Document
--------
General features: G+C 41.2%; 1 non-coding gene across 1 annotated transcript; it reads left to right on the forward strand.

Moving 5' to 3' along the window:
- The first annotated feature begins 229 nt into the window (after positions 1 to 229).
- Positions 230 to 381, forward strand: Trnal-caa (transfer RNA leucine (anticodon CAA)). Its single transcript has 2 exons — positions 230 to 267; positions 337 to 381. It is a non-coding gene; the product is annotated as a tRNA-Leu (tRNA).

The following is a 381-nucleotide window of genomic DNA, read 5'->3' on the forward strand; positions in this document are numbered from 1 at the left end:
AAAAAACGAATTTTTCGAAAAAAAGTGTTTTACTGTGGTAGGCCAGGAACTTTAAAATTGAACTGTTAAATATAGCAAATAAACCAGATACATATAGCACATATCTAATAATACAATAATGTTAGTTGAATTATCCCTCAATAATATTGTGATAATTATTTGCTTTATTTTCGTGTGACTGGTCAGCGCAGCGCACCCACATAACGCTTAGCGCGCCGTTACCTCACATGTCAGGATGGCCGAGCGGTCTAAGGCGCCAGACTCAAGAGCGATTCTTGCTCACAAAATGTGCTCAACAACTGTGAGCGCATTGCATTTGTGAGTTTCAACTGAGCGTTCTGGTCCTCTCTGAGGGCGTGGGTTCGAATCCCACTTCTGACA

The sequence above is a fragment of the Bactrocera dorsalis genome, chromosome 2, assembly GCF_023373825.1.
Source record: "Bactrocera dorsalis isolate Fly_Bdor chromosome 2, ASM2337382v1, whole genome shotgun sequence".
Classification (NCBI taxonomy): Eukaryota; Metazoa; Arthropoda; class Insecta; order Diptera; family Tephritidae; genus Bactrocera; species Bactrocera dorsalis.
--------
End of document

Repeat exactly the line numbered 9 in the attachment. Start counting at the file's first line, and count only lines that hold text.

Classification (NCBI taxonomy): Eukaryota; Metazoa; Arthropoda; class Insecta; order Diptera; family Tephritidae; genus Bactrocera; species Bactrocera dorsalis.